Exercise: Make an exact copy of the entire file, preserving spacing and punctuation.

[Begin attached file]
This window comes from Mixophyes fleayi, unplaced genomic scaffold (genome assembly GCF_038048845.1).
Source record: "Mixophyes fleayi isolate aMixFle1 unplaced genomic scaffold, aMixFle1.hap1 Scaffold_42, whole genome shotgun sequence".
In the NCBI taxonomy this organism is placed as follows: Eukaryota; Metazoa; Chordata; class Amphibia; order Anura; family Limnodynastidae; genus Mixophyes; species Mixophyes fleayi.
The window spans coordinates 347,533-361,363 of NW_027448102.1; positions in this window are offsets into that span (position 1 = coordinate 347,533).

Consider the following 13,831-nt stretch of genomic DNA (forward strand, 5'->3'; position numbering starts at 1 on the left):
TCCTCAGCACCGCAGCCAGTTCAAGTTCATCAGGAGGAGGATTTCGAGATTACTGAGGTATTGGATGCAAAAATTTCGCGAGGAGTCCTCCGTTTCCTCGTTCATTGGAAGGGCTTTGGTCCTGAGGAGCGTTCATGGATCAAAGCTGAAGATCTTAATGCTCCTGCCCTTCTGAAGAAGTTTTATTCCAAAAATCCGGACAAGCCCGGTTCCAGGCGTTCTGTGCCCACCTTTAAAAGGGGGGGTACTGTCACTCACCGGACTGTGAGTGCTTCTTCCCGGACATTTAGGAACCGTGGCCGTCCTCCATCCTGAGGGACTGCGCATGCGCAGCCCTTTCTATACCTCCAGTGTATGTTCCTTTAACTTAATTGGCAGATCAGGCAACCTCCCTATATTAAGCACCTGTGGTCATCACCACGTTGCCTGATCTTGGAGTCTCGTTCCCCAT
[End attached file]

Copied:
This window comes from Mixophyes fleayi, unplaced genomic scaffold (genome assembly GCF_038048845.1).
Source record: "Mixophyes fleayi isolate aMixFle1 unplaced genomic scaffold, aMixFle1.hap1 Scaffold_42, whole genome shotgun sequence".
In the NCBI taxonomy this organism is placed as follows: Eukaryota; Metazoa; Chordata; class Amphibia; order Anura; family Limnodynastidae; genus Mixophyes; species Mixophyes fleayi.
The window spans coordinates 347,533-361,363 of NW_027448102.1; positions in this window are offsets into that span (position 1 = coordinate 347,533).

Consider the following 13,831-nt stretch of genomic DNA (forward strand, 5'->3'; position numbering starts at 1 on the left):
TCCTCAGCACCGCAGCCAGTTCAAGTTCATCAGGAGGAGGATTTCGAGATTACTGAGGTATTGGATGCAAAAATTTCGCGAGGAGTCCTCCGTTTCCTCGTTCATTGGAAGGGCTTTGGTCCTGAGGAGCGTTCATGGATCAAAGCTGAAGATCTTAATGCTCCTGCCCTTCTGAAGAAGTTTTATTCCAAAAATCCGGACAAGCCCGGTTCCAGGCGTTCTGTGCCCACCTTTAAAAGGGGGGGTACTGTCACTCACCGGACTGTGAGTGCTTCTTCCCGGACATTTAGGAACCGTGGCCGTCCTCCATCCTGAGGGACTGCGCATGCGCAGCCCTTTCTATACCTCCAGTGTATGTTCCTTTAACTTAATTGGCAGATCAGGCAACCTCCCTATATTAAGCACCTGTGGTCATCACCACGTTGCCTGATCTTGGAGTCTCGTTCCCCAT